World Economy
BRICS New Development Bank: A Second Bretton Woods or a New Trend with its Own Future?

The main institutions of the Bretton Woods system, which have existed since the Second World War, are rapidly losing their economic weight. At this time, key actors in the developing world are coming to the fore, calling into question the out-dated rules of the game, including the hegemony of the West. Instead of destroying the legacy of the last century, they offer an alternative economic system where each player is able to influence important decisions at the international level.

The idea of ​​building an alternative reality was the result of attempts by the West to transfer dominance in the political sphere to the economy: the Bretton Woods International Monetary Fund and the World Bank began to put forward political demands when providing loans to the countries of the Global South. The BRICS countries, who do not agree with this practice, have proposed their own concept for building the future of financial stability - the New Development Bank (NDB).

The main catalyst for the creation of the New Development Bank was the shift to the emerging market countries within existing international financial institutions (see Table 1). Insignificant voting shares among the representatives of the developing world in international economic organisations brushed aside the hopes of the BRICS member states to build a world financial architecture within Bretton Woods institutions independently of the political landscape and economic potential of the country. In fact, the lack of chances for developing countries to have a real impact on the process of making key decisions reduces their participation in international organisations to a zero-sum game: in any case, the opposite side would be in a winning position.

The New Development Bank demonstrates an alternative approach to the distribution of voting shares of developing countries: the BRICS strategy assumes partnership on the basis of equality, regardless of the country's economic potential.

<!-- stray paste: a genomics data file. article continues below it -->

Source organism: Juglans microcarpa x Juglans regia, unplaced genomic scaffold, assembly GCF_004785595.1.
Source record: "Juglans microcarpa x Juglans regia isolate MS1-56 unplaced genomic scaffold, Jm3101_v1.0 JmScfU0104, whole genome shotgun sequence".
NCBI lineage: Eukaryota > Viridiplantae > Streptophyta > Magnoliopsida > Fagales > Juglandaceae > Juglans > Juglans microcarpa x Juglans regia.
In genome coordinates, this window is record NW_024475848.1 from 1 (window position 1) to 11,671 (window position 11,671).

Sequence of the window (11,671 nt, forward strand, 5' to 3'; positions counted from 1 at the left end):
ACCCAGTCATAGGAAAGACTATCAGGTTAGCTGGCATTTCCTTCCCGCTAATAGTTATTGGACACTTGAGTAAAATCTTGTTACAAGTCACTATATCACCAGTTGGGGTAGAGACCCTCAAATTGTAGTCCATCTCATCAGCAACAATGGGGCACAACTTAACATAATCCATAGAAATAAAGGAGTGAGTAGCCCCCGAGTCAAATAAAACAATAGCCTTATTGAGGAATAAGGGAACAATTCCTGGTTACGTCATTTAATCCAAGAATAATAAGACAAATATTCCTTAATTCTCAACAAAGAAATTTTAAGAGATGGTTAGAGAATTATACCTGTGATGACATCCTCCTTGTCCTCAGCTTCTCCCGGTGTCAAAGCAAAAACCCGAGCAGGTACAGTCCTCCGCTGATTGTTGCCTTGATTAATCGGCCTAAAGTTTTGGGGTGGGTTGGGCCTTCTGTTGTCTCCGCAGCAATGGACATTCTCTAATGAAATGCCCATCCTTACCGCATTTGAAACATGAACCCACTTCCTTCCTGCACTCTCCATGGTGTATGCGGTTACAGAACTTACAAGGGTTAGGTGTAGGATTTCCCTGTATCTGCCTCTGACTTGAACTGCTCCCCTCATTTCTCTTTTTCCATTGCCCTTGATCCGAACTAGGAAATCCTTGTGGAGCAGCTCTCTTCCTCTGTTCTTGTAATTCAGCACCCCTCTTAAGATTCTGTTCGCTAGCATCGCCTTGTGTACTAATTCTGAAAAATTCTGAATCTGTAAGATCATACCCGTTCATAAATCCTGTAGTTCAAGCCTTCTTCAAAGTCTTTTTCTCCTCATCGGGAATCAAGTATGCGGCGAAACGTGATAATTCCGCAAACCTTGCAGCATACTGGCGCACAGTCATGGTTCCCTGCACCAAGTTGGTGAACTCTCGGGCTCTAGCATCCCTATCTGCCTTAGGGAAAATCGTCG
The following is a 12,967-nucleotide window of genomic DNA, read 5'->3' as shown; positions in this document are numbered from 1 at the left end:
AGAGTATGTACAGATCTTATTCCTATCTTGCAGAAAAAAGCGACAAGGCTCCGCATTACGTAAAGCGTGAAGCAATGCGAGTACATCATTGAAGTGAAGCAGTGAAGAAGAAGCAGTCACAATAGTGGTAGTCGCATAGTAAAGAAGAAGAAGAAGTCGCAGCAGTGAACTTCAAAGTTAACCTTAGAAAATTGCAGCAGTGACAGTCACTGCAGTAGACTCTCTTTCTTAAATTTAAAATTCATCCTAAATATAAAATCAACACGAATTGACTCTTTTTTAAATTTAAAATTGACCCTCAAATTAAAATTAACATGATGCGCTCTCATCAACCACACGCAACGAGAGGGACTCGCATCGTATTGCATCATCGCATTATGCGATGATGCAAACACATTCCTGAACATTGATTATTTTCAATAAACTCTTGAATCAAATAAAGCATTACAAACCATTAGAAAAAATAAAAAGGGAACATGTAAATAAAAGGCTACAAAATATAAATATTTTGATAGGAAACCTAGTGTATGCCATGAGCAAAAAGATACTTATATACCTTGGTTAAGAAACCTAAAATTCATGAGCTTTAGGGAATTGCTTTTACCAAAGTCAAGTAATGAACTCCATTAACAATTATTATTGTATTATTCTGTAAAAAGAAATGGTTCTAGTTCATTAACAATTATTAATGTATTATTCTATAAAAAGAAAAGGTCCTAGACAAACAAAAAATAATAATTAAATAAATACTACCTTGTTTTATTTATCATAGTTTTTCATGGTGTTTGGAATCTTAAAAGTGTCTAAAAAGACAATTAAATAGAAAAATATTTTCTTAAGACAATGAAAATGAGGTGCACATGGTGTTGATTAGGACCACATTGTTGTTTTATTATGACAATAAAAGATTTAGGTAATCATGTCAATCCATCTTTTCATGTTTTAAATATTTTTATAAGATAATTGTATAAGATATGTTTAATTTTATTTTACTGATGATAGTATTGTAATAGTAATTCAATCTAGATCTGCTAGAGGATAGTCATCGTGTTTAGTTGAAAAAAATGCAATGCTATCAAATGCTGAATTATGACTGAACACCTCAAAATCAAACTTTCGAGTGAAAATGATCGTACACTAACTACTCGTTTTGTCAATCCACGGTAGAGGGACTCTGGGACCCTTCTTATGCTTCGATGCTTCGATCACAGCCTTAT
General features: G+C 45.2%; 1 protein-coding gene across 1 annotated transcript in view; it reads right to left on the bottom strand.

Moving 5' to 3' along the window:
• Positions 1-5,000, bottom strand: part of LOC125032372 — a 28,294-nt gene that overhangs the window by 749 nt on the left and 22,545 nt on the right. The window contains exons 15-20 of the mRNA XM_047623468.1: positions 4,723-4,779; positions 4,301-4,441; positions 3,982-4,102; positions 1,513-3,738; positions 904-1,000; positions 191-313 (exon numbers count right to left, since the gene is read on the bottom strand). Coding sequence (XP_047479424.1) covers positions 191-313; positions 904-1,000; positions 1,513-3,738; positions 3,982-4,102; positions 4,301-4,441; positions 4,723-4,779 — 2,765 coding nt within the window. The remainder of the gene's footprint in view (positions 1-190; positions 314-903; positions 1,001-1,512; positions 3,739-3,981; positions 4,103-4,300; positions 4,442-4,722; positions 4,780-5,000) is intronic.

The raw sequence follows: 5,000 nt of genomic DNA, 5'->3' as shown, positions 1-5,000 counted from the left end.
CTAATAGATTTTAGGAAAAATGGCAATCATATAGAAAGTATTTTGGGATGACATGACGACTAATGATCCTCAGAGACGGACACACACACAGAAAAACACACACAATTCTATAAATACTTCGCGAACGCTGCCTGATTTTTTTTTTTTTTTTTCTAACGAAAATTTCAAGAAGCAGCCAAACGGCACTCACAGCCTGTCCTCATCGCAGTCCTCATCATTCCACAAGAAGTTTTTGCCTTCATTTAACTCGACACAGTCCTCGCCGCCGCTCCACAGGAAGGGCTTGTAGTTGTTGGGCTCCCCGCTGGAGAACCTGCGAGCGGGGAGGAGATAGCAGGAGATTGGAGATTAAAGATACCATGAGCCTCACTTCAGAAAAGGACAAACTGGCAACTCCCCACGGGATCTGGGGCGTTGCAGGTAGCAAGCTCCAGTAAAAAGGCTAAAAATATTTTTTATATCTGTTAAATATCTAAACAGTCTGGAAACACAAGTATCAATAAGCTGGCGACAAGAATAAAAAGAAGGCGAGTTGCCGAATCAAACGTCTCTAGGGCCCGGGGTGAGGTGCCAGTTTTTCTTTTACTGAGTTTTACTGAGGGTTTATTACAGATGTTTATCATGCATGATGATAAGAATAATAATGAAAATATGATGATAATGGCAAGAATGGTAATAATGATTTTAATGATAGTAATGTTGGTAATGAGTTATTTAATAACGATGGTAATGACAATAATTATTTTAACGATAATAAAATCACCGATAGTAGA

Unlike the development bank created by the BRICS countries, traditional international development banks do not have the necessary capabilities to meet the rapidly growing demand for investment in infrastructure projects, primarily from developing countries, where demand is estimated by experts at $1-2.3 trillion. The vast majority of international development banks were created in an era when the developed countries of Europe dominated alongside the United States and Japan. It differed significantly from the current political realities, which are based on a progressive movement towards multi-polarity. So, the ability of international development banks to respond to the growing needs of the economies of the developing world every year raises more and more doubts.

The New Development Bank, on the contrary, has confirmed its effectiveness in the face of global challenges: the Bank's operational activities to combat the coronavirus pandemic ensured a relatively soft landing for the economies of the five countries, even in the most acute phase of the Covid crisis. Thus, the Bank allocated more than $9 billion to finance government programmes to restore the economy, which significantly mitigated the effects of the crisis and facilitated adaptation to the new post-pandemic realities. The provision of anti-crisis loans by the Bank and the calculation of the risks associated with the pandemic piqued the interest of nations that are not members of the BRICS. In particular, Bangladesh, Egypt, Uruguay and the United Arab Emirates became members of the Bank. This expansion confirms the commitment of the NDB's strategy as a leading development vehicle for emerging economies.

As the lobbying of Western interests by the Bretton Woods institutions continues amid the current distribution of votes of the member countries of these organisations, the effective activity of the New Development Bank tips the scales in favour of supporting developing countries and shows great prospects for transforming into a full-fledged platform for expanding economic and financial cooperation.  In May 2022, the Board of Governors of the Bank adopted a rather ambitious Development Strategy for the 2022-2026 period; the priorities outlined by the Strategy can be reduced to five main categories of the Bank's activity.

Development of settlements in national currencies

The local currency funding initiative is primarily aimed at reducing reliance on the US dollar and other international settlement currencies. The coordination of efforts in this area will contribute to raising the international status of the national currencies of the NDB member states, preclude currency risks and greatly facilitate mutual trade between the BRICS countries.

 New Development Bank Membership Expansion